So by rough estimate selecting only relevant blocks for codebook generation shaves 20-40% off the encoding time. And splitting data into partitions and generating a codebook by parts made the process about three times faster. I suspect that with a proper approach to clustering vector quantisation can be made two-three times faster but I don’t think I want to experiment with that. I should call it a day and move to something else instead.

Quick experiments with Cinepak encoder vector quantisation

Saturday, June 3rd, 2023

Out of curiosity I decided to check how partitioning input before creating a codebook affects encoding speed. So I’ve added a mode to Cinepak encoder that partitions vectors by luma variance and creates a part of common codebook just for them. The other two modes are median cut (the simplest one but also with mediocre output) and ELBG (that uses median cut to create the initial codebook—also if it’s not full that means we have all possible entries and do not need to perform ELBG at all).

Here are rough results on encoding several different files (and using different number of strips): median cut worked for 11-14 seconds, ELBG took 110-160 seconds, new mode (I decided to call it fast) takes 43-62 seconds. I think even such approximate numbers speak for themselves. Also there’s an interesting side effect: because of the partitioning it tends to produce smaller codebooks overall.

And while we’re speaking about quantisation results, here’s the first frame of waterfall sample encoded in different modes:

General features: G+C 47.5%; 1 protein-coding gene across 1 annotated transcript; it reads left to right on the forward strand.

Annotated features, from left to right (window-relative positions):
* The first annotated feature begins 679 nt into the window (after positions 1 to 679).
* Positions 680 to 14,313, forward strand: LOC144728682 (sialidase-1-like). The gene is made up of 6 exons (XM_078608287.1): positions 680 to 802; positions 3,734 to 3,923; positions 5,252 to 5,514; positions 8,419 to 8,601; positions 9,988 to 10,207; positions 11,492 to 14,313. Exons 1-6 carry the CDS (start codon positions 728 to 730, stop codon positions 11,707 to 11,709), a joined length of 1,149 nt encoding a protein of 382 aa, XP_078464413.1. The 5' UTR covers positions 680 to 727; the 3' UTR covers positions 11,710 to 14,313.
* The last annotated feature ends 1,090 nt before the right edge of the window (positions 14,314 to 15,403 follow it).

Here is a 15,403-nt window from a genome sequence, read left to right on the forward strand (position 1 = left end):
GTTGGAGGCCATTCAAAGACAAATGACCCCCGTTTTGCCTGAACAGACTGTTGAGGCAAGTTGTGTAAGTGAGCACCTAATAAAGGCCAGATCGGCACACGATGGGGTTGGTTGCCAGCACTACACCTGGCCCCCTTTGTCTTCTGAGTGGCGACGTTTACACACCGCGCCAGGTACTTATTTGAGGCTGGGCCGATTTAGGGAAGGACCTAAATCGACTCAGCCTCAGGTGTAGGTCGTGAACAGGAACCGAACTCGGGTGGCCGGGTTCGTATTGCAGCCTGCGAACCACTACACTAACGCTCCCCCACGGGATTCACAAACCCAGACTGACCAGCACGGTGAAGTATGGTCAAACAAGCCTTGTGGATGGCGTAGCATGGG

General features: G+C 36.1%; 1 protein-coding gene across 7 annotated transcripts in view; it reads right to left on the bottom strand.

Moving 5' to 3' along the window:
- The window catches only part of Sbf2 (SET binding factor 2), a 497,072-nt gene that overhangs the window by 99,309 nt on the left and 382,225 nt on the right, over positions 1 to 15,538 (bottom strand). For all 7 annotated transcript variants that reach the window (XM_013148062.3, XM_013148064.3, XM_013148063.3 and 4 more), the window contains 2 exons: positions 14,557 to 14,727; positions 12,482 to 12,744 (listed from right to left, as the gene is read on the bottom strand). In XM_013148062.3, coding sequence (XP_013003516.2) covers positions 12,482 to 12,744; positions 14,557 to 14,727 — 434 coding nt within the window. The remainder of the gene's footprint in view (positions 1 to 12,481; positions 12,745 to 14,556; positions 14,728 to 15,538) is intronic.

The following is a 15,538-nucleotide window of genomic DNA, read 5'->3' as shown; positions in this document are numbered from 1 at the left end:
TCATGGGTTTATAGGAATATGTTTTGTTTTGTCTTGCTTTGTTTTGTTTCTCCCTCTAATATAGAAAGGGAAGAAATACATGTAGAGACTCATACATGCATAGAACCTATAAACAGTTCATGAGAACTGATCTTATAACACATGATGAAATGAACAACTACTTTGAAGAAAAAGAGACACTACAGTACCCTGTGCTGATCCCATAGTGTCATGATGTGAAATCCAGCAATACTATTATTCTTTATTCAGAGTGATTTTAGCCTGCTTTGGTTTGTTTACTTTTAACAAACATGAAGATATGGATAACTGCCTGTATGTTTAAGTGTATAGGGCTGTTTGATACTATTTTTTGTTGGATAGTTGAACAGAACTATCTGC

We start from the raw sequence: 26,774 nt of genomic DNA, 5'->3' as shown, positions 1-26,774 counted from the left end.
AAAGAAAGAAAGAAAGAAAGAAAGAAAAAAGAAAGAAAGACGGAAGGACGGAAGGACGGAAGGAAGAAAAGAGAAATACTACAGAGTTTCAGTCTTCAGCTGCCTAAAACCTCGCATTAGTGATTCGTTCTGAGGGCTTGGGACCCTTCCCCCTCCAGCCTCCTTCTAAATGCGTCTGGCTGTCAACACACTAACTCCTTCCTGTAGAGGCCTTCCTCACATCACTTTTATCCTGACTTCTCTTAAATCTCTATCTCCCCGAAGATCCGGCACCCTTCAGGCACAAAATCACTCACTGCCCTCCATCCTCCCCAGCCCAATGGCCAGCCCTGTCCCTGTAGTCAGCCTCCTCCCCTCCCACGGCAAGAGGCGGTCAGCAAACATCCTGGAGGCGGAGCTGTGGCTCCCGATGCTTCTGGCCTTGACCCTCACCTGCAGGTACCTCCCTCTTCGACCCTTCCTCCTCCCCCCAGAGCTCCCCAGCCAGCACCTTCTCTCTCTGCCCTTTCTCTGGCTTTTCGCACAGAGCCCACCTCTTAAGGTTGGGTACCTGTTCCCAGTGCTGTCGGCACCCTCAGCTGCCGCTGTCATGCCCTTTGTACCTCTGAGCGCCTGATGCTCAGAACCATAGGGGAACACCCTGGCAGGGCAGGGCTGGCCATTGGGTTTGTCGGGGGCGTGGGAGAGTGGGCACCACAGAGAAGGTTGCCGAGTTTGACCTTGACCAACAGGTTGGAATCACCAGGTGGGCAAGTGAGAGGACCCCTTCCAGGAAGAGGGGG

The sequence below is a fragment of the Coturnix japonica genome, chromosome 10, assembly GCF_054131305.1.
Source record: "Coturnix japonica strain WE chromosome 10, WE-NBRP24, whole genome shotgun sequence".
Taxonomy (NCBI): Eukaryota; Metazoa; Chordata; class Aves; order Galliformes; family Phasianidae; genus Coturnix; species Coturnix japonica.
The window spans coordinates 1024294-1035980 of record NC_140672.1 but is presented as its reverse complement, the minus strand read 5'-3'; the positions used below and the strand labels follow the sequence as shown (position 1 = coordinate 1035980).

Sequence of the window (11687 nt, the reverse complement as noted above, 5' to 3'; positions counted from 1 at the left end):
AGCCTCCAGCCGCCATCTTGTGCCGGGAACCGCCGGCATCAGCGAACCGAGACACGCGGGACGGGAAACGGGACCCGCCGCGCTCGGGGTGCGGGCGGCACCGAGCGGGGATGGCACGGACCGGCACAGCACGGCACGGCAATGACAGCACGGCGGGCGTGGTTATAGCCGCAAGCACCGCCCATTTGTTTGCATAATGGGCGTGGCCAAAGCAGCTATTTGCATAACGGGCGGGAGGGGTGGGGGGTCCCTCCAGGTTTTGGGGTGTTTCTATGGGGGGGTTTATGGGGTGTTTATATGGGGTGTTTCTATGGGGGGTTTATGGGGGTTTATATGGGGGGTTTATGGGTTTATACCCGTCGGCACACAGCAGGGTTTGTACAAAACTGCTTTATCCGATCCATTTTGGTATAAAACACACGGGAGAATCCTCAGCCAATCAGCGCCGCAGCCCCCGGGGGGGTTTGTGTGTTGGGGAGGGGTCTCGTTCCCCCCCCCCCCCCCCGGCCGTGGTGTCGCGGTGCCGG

median cut


full ELBG

As you can see, median cut produces not so good images but maybe those artefacts will make people think about the original Cinepak more. Fast mode is much nicer but it still has some artefacts (just look at the left edge of the waterfall) but if you don’t pay too much attention it’s not much worse than full ELBG.

Are there ways to improve it even further? Definitely. For starters, the original encoder exploits the previous codebook to create a new one while my encoder always generates a new codebook from scratch (in theory I can skip median cut stage for inter strips but I suspect that ELBG will work much longer in this case). The second way is to fasten up the ELBG itself. From what I could see it spends most of the time determining to which cluster each of the points belong. By having some smarter structure (something like k-d tree and some caching to skip recalculating certain clusters altogether) it should be possible to speed it up in several times. Unfortunately in this case I value clarity more so I’ll leave it as is.

P.S. I may also try to see how using thresholds and block variance to decide its coding mode affects the speed and quality (as in this case we first decide how to code blocks and then form codebooks for them instead of forming codebooks first and then deciding which mode suits the current block better; and in this case we’ll have smaller sets to make codebooks from too). But I may do something different instead. Or nothing at all.

A quick glance at the original Cinepak encoder

Friday, May 26th, 2023

Since I don’t have anything to do with NihAV at the time (beside two major tasks that always make me think about doing anything else but them) I decided to look at what tricks did the original Cinepak encoder have.

Apparently it has essentially three settings: interval between key frames (with maximum and minimum values), temporal/spatial quality (for deciding which kinds of coding should be used) and neighbour radius (probably for merging close enough values before actual codebook is calculated).

Skip blocks are decided by sum of squared differences being smaller than the threshold (calculated from the time quality); V1/V4 coding is decided by calculating sum of 2×2 sub-block variances and comparing it against the threshold (calculated from spatial quality).

Codebook creation is done by grouping all blocks into five bins (by logarithm of the variance) and trying to calculate a smaller codebook for each bin independently (so together they’ll make up the full 256-entry codebook).

Overall even if I’m not going to copy that approach it was still interesting to look at.